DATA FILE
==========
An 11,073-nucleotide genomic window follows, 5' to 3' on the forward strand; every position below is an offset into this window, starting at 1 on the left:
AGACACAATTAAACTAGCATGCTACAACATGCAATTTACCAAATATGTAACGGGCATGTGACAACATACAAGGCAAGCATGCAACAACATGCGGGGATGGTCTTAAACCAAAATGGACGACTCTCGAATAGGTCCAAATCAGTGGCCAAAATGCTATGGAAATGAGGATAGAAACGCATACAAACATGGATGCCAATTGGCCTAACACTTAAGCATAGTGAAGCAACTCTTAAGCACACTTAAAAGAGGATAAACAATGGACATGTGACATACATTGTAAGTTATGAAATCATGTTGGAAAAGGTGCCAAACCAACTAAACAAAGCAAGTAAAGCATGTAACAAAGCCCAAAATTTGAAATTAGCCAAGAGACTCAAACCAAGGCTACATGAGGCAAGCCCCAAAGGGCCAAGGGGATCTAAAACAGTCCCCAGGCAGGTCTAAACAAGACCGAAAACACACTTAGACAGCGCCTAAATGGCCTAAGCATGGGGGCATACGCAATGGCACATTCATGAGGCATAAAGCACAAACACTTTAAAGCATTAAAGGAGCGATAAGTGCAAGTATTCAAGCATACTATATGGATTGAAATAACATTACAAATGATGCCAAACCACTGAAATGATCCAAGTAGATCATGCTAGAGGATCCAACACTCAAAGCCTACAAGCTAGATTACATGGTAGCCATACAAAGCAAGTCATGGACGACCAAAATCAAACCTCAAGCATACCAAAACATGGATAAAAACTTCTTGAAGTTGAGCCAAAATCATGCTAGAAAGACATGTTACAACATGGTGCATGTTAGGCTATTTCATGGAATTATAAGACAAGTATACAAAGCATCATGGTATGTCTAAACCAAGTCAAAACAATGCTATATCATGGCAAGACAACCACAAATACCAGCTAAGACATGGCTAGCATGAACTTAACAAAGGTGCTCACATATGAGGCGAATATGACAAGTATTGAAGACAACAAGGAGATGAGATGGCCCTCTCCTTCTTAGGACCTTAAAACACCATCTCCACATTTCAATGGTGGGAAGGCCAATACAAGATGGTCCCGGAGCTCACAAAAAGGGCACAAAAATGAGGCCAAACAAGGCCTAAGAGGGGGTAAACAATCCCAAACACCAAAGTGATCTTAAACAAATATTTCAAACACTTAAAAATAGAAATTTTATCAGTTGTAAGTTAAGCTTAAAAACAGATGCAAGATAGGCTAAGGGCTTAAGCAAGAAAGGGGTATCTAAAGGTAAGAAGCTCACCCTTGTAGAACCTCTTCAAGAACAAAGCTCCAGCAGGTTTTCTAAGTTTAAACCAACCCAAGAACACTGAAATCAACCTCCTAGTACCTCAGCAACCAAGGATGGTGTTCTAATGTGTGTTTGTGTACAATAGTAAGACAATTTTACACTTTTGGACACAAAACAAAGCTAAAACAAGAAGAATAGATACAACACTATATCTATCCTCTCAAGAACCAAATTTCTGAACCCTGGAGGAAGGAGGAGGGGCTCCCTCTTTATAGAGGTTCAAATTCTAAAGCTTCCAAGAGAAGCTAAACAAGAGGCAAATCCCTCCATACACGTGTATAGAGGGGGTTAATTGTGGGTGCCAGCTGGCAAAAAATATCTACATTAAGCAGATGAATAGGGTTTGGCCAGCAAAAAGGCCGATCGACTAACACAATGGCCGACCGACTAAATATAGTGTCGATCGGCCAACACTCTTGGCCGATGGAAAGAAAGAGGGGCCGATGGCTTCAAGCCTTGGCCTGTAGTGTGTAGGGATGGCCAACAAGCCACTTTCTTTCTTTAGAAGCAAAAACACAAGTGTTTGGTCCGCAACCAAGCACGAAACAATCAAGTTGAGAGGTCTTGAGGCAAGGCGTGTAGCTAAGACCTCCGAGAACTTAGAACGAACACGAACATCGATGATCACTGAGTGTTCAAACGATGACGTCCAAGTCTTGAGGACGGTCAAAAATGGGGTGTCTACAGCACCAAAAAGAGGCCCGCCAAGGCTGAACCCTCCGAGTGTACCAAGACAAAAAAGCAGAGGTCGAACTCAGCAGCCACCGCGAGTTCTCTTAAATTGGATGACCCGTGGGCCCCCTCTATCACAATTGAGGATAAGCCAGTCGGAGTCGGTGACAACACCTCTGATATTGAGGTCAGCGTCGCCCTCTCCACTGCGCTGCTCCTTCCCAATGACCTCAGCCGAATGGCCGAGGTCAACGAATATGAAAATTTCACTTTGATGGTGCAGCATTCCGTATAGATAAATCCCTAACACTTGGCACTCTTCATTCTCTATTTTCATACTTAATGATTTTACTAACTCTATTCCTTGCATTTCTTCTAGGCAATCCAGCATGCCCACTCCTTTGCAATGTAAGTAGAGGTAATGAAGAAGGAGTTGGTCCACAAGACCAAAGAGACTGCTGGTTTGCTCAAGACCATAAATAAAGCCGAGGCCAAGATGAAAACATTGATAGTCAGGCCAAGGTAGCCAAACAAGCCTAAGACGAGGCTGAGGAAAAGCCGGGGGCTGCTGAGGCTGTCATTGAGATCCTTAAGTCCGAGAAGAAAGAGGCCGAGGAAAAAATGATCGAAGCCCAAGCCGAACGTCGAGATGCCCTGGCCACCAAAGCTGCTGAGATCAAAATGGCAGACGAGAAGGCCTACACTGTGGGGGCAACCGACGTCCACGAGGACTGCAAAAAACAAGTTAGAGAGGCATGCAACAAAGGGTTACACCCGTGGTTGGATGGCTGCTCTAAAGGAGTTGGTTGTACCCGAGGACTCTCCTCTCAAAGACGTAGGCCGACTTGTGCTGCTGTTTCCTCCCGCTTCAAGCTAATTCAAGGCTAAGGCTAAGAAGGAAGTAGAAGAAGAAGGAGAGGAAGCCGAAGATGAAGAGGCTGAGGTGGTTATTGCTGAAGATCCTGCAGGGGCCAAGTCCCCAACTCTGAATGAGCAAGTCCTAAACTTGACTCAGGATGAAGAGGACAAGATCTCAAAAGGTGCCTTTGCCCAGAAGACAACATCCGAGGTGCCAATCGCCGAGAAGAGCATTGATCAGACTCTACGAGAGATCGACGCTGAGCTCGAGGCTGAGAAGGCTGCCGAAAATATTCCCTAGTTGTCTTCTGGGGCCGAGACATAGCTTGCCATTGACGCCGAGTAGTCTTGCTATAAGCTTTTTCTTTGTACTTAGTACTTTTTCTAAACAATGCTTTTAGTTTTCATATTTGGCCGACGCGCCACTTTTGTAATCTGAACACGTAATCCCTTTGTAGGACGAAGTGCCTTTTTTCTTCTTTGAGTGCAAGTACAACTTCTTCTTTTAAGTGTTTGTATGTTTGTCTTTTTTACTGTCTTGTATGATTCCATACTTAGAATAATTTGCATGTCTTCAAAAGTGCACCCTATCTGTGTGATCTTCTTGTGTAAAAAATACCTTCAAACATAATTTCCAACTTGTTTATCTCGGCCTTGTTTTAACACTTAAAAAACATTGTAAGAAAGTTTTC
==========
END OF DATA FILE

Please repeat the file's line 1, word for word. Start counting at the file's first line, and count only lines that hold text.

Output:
An 11,073-nucleotide genomic window follows, 5' to 3' on the forward strand; every position below is an offset into this window, starting at 1 on the left: